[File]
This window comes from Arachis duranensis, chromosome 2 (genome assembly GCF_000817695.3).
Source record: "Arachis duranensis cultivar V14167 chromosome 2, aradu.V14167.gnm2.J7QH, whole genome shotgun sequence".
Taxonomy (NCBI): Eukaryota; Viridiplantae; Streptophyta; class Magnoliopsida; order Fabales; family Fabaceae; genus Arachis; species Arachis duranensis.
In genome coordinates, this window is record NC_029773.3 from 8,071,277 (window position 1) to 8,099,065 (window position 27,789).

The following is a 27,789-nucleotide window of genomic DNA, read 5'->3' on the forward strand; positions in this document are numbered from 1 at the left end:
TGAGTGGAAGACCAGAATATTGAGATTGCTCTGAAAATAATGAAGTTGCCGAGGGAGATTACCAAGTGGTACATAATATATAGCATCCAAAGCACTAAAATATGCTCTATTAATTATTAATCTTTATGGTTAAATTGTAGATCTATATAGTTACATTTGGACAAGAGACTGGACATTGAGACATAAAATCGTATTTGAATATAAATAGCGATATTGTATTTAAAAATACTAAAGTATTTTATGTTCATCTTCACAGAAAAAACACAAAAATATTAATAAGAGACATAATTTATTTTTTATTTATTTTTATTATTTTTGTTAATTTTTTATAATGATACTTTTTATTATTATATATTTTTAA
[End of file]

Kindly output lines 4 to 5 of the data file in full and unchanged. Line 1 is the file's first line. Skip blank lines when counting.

In genome coordinates, this window is record NC_029773.3 from 8,071,277 (window position 1) to 8,099,065 (window position 27,789).

The following is a 27,789-nucleotide window of genomic DNA, read 5'->3' on the forward strand; positions in this document are numbered from 1 at the left end: